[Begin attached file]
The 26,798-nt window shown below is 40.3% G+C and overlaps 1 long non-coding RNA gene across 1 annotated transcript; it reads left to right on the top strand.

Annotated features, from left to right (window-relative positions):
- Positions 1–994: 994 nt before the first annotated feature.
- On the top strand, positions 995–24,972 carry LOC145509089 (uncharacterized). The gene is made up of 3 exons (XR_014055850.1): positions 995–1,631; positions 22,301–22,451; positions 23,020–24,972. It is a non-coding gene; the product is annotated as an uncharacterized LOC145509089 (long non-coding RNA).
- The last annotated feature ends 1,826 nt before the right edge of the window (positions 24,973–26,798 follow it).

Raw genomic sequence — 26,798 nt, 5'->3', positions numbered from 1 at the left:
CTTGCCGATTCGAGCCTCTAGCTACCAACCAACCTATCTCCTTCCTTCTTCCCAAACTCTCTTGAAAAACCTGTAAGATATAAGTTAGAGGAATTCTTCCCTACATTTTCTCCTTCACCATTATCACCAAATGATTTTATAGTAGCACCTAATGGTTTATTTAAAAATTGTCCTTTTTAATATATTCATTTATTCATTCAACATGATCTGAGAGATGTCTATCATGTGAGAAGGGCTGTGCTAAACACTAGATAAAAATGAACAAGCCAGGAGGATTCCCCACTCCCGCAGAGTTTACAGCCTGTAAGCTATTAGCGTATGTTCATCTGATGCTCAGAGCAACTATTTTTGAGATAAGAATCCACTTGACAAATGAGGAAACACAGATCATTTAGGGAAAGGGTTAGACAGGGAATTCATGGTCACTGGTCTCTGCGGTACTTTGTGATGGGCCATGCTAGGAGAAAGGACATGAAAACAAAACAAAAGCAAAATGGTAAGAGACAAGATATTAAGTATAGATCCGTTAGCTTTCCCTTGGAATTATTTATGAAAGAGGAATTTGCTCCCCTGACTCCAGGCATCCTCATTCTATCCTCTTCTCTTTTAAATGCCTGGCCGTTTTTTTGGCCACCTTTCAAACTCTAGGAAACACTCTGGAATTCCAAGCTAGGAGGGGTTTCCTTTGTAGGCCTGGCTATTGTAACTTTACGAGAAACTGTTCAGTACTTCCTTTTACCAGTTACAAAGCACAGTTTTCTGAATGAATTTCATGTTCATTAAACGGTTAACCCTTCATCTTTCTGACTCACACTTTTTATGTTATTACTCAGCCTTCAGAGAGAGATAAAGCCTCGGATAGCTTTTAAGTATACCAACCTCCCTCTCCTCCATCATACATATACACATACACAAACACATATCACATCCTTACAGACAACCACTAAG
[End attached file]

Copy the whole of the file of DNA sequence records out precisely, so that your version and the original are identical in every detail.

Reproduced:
The 26,798-nt window shown below is 40.3% G+C and overlaps 1 long non-coding RNA gene across 1 annotated transcript; it reads left to right on the top strand.

Annotated features, from left to right (window-relative positions):
- Positions 1–994: 994 nt before the first annotated feature.
- On the top strand, positions 995–24,972 carry LOC145509089 (uncharacterized). The gene is made up of 3 exons (XR_014055850.1): positions 995–1,631; positions 22,301–22,451; positions 23,020–24,972. It is a non-coding gene; the product is annotated as an uncharacterized LOC145509089 (long non-coding RNA).
- The last annotated feature ends 1,826 nt before the right edge of the window (positions 24,973–26,798 follow it).

Raw genomic sequence — 26,798 nt, 5'->3', positions numbered from 1 at the left:
CTTGCCGATTCGAGCCTCTAGCTACCAACCAACCTATCTCCTTCCTTCTTCCCAAACTCTCTTGAAAAACCTGTAAGATATAAGTTAGAGGAATTCTTCCCTACATTTTCTCCTTCACCATTATCACCAAATGATTTTATAGTAGCACCTAATGGTTTATTTAAAAATTGTCCTTTTTAATATATTCATTTATTCATTCAACATGATCTGAGAGATGTCTATCATGTGAGAAGGGCTGTGCTAAACACTAGATAAAAATGAACAAGCCAGGAGGATTCCCCACTCCCGCAGAGTTTACAGCCTGTAAGCTATTAGCGTATGTTCATCTGATGCTCAGAGCAACTATTTTTGAGATAAGAATCCACTTGACAAATGAGGAAACACAGATCATTTAGGGAAAGGGTTAGACAGGGAATTCATGGTCACTGGTCTCTGCGGTACTTTGTGATGGGCCATGCTAGGAGAAAGGACATGAAAACAAAACAAAAGCAAAATGGTAAGAGACAAGATATTAAGTATAGATCCGTTAGCTTTCCCTTGGAATTATTTATGAAAGAGGAATTTGCTCCCCTGACTCCAGGCATCCTCATTCTATCCTCTTCTCTTTTAAATGCCTGGCCGTTTTTTTGGCCACCTTTCAAACTCTAGGAAACACTCTGGAATTCCAAGCTAGGAGGGGTTTCCTTTGTAGGCCTGGCTATTGTAACTTTACGAGAAACTGTTCAGTACTTCCTTTTACCAGTTACAAAGCACAGTTTTCTGAATGAATTTCATGTTCATTAAACGGTTAACCCTTCATCTTTCTGACTCACACTTTTTATGTTATTACTCAGCCTTCAGAGAGAGATAAAGCCTCGGATAGCTTTTAAGTATACCAACCTCCCTCTCCTCCATCATACATATACACATACACAAACACATATCACATCCTTACAGACAACCACTAAG